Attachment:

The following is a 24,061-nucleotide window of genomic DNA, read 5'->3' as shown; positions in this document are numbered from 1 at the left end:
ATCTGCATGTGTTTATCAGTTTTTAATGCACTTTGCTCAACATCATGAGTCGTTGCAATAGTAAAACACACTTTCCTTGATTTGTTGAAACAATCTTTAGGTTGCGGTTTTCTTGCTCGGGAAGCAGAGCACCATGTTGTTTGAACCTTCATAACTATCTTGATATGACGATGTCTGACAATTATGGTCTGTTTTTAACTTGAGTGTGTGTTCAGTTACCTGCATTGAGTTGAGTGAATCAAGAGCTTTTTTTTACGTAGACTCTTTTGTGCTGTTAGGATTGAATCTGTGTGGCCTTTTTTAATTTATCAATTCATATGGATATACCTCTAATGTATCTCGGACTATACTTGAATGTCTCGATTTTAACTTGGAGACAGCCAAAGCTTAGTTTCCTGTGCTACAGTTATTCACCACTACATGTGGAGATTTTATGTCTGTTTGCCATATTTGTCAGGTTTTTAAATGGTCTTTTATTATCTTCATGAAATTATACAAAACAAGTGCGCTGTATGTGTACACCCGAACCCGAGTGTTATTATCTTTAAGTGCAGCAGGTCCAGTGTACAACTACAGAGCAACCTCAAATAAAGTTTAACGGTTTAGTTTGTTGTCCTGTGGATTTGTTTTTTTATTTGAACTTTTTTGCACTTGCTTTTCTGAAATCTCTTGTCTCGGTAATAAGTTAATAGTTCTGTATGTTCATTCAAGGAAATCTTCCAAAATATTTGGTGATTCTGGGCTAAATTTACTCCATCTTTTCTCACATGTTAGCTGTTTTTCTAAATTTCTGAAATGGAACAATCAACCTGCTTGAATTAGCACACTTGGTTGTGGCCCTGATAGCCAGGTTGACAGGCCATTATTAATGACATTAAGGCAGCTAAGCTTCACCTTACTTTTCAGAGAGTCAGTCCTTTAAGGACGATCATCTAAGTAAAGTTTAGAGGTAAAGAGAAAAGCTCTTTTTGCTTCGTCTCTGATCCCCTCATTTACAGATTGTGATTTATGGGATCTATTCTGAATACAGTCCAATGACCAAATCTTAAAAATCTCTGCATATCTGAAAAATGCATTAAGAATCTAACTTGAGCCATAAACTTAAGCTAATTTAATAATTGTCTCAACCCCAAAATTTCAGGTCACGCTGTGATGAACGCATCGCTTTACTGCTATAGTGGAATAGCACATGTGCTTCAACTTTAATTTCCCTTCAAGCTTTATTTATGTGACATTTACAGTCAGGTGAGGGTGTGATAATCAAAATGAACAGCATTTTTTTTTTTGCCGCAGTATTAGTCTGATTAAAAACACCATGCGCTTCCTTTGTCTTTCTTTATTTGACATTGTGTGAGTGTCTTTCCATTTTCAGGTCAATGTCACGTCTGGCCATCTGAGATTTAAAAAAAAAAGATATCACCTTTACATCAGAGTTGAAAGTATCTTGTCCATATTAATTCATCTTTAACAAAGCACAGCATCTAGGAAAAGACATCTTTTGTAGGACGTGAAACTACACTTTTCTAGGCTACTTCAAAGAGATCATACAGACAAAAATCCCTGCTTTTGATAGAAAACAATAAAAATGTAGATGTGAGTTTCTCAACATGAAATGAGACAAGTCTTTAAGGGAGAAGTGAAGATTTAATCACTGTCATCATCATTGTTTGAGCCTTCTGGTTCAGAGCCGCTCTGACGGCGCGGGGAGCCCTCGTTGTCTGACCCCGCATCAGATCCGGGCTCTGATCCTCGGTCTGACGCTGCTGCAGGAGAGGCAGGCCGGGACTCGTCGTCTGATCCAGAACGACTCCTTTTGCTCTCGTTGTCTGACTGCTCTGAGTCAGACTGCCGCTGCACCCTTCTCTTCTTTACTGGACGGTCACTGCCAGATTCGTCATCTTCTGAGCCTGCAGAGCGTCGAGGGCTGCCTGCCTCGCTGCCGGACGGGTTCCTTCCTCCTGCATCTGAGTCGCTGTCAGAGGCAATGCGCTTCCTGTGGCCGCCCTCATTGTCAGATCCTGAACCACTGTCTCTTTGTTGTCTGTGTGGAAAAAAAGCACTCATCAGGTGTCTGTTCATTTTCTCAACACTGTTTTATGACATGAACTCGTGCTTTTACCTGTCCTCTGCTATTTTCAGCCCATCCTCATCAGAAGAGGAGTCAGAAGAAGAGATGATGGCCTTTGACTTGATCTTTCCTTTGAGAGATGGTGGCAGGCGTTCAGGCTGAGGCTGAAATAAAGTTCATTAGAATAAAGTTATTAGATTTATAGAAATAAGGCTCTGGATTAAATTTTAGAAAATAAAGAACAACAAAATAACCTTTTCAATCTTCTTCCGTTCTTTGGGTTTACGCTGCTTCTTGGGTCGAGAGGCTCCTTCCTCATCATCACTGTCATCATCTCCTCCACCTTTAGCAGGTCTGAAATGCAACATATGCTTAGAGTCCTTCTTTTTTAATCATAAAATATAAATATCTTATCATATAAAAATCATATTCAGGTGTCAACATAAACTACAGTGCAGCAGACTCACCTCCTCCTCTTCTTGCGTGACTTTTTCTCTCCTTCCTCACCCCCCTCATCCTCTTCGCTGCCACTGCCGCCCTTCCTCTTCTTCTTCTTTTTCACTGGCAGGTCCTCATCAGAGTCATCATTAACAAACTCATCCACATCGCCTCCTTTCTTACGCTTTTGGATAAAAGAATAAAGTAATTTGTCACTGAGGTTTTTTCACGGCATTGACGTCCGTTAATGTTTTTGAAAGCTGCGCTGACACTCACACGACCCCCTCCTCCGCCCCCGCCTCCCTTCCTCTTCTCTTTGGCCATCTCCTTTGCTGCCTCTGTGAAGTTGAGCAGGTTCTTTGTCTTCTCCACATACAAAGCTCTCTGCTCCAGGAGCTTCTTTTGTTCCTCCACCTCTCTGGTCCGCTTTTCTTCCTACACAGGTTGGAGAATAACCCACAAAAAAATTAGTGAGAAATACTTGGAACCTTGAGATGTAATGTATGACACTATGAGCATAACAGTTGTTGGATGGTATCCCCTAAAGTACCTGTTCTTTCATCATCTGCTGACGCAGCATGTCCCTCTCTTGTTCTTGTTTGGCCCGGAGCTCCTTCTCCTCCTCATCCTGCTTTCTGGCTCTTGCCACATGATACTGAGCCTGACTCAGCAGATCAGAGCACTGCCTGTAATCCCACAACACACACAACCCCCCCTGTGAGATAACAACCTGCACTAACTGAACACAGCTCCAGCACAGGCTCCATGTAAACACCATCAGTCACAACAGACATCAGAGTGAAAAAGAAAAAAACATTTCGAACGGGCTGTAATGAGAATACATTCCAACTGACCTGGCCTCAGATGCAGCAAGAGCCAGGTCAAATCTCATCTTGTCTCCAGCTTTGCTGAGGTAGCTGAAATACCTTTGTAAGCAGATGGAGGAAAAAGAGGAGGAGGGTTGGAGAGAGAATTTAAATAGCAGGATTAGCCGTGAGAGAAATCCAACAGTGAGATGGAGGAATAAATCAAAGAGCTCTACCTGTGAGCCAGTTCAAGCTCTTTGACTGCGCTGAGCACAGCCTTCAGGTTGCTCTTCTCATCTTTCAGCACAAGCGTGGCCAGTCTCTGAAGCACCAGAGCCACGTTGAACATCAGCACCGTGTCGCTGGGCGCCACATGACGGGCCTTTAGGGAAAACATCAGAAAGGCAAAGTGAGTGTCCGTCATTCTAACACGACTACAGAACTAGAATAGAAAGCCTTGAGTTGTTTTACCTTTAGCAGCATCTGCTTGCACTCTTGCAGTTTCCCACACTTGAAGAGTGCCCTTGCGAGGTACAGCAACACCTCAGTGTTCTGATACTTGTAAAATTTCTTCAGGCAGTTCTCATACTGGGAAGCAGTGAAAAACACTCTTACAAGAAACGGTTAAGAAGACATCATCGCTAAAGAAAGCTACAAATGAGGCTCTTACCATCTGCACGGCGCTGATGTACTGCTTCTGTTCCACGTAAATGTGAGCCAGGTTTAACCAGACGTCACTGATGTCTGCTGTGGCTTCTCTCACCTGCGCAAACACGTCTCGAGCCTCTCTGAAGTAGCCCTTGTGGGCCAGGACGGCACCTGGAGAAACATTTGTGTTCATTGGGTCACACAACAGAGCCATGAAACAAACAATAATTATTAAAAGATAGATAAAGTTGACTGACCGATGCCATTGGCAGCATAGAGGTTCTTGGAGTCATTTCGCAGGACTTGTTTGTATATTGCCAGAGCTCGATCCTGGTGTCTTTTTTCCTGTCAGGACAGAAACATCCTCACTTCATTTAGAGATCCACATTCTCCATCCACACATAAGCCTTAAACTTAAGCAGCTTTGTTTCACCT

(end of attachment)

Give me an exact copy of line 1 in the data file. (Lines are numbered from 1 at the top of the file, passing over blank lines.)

The following is a 24,061-nucleotide window of genomic DNA, read 5'->3' as shown; positions in this document are numbered from 1 at the left end: